Ceramic Industry

Ceramic Decorating: EPA's New Lead Rules Challenged

April 1, 2001
In a hasty action based on inadequate research, the U.S. Environmental Protection Agency (EPA) published its revised Toxic Release Inventory (TRI) rule for lead (Pb) on January 17, 2001. This rule is based on flawed assertions, and compliance will only be achieved at great cost without serving any useful purpose. The Bush administration has delayed the rule’s implementation until April 17, 2001, and the Society of Glass and Ceramic Decorators (SGCD) is now working with an industry coalition to suspend the rule until basic scientific research is considered by the EPA’s own Science Advisory Board (SAB).

When publishing the new rule, the EPA lowered the minimum reporting threshold level for lead usage to 100 lbs/year from 25,000 lbs/year for manufacturers/processors and 10,000 lbs/year for other users. This dramatic change would force almost every company that uses lead borosilicate enamels to report and detail that usage to the EPA for broad publication.

TRI rules are extremely complicated, and the requirement to trace lead usage at such low levels would be problematic for every glass and ceramic decorator. Failure to comply in a timely and accurate manner could expose companies to serious lawsuits imposed by any interested party, with possible civil penalties as high as $25,000 per day.

The Reasoning Behind the Changes

The EPA is basing the changes to its TRI Pb rule on the scientifically dubious assertion that metals including Pb should be treated as organics when considering their effects on the environment. Organics are ranked based on a PBT (persistent, bioaccumulative and toxic) scale, which has been beneficial as the agency seeks to rank dangers posed by these substances. The EPA is planning to submit questions on the applicability of PBT analysis of metals to its science advisors in the coming months—which is an extremely unusual procedural move, given that the agency has already issued the TRI Pb rule. Most observers believe that this irregularity is related to the Clinton administration’s politicized effort to push regulations into effect before leaving office on January 20, even if adequate scientific review was not completed.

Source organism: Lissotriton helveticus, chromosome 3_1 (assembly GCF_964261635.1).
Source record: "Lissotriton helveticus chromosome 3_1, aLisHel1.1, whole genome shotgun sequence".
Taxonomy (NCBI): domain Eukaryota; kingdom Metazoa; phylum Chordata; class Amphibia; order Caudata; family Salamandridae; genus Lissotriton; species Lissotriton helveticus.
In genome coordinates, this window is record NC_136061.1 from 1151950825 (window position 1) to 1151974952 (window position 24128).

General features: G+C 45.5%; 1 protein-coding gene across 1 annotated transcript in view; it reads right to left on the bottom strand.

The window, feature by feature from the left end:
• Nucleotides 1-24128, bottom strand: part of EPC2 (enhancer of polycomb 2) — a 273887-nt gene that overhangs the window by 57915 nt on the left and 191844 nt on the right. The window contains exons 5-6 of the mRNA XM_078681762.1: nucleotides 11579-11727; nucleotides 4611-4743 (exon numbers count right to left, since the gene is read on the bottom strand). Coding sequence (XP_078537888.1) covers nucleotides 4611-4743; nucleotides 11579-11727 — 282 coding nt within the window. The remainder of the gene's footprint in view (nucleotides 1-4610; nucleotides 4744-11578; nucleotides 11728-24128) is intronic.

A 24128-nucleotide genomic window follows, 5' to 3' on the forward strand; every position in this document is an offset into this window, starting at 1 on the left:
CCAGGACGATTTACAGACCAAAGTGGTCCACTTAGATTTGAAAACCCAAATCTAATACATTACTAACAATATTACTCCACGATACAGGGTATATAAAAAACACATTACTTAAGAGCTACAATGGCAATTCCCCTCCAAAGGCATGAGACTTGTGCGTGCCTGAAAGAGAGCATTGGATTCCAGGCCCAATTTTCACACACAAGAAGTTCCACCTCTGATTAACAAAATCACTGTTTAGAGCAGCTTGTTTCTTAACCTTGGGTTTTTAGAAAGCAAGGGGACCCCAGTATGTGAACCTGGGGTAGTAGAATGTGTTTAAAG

The SGCD has been working with the industry coalition for more than a year to encourage the EPA to conduct a thorough scientific review before making TRI rule changes. In addition, several congressmen, the EPA’s own science advisors, other executive branch agencies, academic researchers, public commentators and 55 trade associations (including the SGCD) urged the EPA to conduct a peer review before making such a determination. In March, 73 associations submitted another formal letter to the new EPA Administrator, Christie Whitman, urging her to reconsider the rule. It is likely that the group will file a lawsuit if the rule is not suspended.

Government Agencies Oppose Rule

The United States Small Business Administration, the Office of Management & Budget, and the Department of Energy have all actively opposed this Pb TRI rule on science and small business grounds. In addition, Senator Christopher Bond (R-MO), Chairman of the Senate Small Business Committee, raised serious questions about the EPA’s actions in this case as they related to small businesses. Several SGCD members and others representing small business interests testified before a hastily assembled EPA panel in December 1999, and their recommendations were ignored by the EPA in its Pb TRI ruling.

Another highly unusual aspect of the new TRI lead rule establishes retroactive reporting obligations for 2001 with businesses forced to trace lead usage starting on January 1, 2001—even though the rule is not effective until April 17. In addition, the flawed PBT science is likely to be applied to almost every other metal, including zinc, copper and others that have already been designated in other draft PBT initiatives by the EPA or states taking their cues from the EPA.

Many scientific reasons exist why metals and inorganic metal compounds should not be assessed using the PBT approach, including concerns related to the classification of metals as persistent, bioaccumulative toxicants. Of primary consideration, the environmental fate and transport of metals cannot be adequately described using models for organic contaminants. For example, persistence as gauged by the PBT scale is used to measure the opportunity for exposure; however, metals such as Pb generally “persist” in a form that has limited environmental availability, which greatly reduces the opportunity for exposure. Persistence, therefore, does not have the same implications in terms of exposure for metals as for organic compounds. Based on this and many similar questions, SGCD and the coalition are simply asking the EPA to postpone the change in TRI reporting requirements for Pb until its SAB can apply sound science to the rule-making process.